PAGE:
After the siege of the Hong Kong Polytechnic University, the unprecedented landslide victory of the pro-democracy camp in the District Council election in November and the COVID-19 pandemic in early 2020 brought a little respite. Tensions mounted again in May 2020 after Beijing's decision to promulgate a national security bill for Hong Kong before September. This was seen by many as a threat to fundamental political freedoms and civil liberties ostensibly enshrined in the Hong Kong Basic Law, and prompted the international community to re-evaluate their policies towards Hong Kong, which they deemed was no longer autonomous.

The approval ratings of the government and the police plunged to the lowest point since the 1997 handover; the Central People's Government alleged that foreign powers were instigating the conflict, although the protests have been largely described as "leaderless". The United States passed the Hong Kong Human Rights and Democracy Act on 27 November 2019 to support the protest movement. The tactics and methods surrounding the 2019–20 Hong Kong protests have been cited as inspiration for other protests in 2019.


Direct cause

The Fugitive Offenders and Mutual Legal Assistance in Criminal Matters Legislation (Amendment) Bill 2019 was first proposed by the government of Hong Kong in February 2019 in response to the 2018 murder of Poon Hiu-wing by her boyfriend Chan Tong-kai in Taiwan, where the two Hong Kong residents were visiting as tourists. As there is no extradition treaty with Taiwan (because the government of China does not recognise its sovereignty), the Hong Kong government proposed an amendment to the Fugitive Offenders Ordinance (Cap. 503) and Mutual Legal Assistance in Criminal Matters Ordinance (Cap. 525) to establish a mechanism for case-by-case transfers of fugitives, on the order of the chief executive, to any jurisdiction with which the city lacks a formal extradition treaty.[35]

The inclusion of mainland China in the amendment is of concern to Hong Kong society: Citizens, academics and the legal profession fear the removal of the separation of the region's jurisdiction from the legal system administered by the Communist Party would erode the "one country, two systems" principle in practice since the 1997 handover; furthermore, Hong Kong citizens lack confidence in China's judiciary system and human rights protection due to its history of suppressing political dissent.[36] Opponents of the bill urged the Hong Kong government to explore other mechanisms, such as an extradition arrangement solely with Taiwan, and to sunset the arrangement immediately after the surrender of the suspect.[35][37]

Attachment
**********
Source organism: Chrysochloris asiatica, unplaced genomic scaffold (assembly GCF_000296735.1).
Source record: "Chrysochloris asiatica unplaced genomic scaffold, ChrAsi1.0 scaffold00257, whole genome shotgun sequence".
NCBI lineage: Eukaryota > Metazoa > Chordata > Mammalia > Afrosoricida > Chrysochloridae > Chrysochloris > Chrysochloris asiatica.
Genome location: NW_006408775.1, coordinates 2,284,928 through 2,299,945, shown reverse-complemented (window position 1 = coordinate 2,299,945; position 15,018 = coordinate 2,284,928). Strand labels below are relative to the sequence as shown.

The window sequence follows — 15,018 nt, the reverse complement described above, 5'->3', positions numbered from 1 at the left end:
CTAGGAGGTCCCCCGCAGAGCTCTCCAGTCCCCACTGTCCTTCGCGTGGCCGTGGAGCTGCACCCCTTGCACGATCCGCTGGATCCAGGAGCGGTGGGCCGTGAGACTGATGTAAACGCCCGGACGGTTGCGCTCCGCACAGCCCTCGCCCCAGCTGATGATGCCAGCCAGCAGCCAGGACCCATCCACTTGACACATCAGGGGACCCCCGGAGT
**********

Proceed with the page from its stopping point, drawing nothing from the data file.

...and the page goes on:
Underlying causes

The 2019–20 Hong Kong protests came four and a half years after the Umbrella Revolution of 2014 which begun after the decision of the Standing Committee of the National People's Congress (NPCSC) regarding proposed reforms to the Hong Kong electoral system, which were largely seen as restrictive. However, the movement ended in failure as the government offered no concessions.[38] Since then, democratic development has stalled: only half of the seats in the Legislative Council remain directly elected, and the chief executive of Hong Kong continues to be elected by the small-circle Election Committee. The 2017 imprisonment of Hong Kong democracy activists further dashed the city's hope of meaningful political reform.[39] Citizens began to fear the loss of the "high degree of autonomy" as provided for in the Hong Kong Basic Law, as the government of the People's Republic of China appeared to be increasingly and overtly interfering with Hong Kong's affairs. Notably, the NPCSC saw fit to rule on the disqualification of six lawmakers the Legislative Council oath-taking controversy; fears over state-sanctioned rendition and extrajudicial detention were sparked by the Causeway Bay Books disappearances.[40][39] The general trend of the loss of freedoms in Hong Kong is marked by its steady fall on the Economist Intelligence Unit's Democracy Index.[41][42] After Xi Jinping succeeded as General Secretary of the Communist Party of China and assumed power in 2012, his office appeared to be more authoritative when compared to his predecessors, most notably with the construction of re-education camps in Xinjiang. Protesters saw these incidents as a warning, and believed that should they not make a stand now, Hong Kong may ultimately became Xinjiang in the near future.[43] With the approach of 2047, when the Basic Law is set to expire, along with the constitutional guarantees enshrined within it, sentiments of an uncertain future drove youth to join the protests against the extradition bill.[38]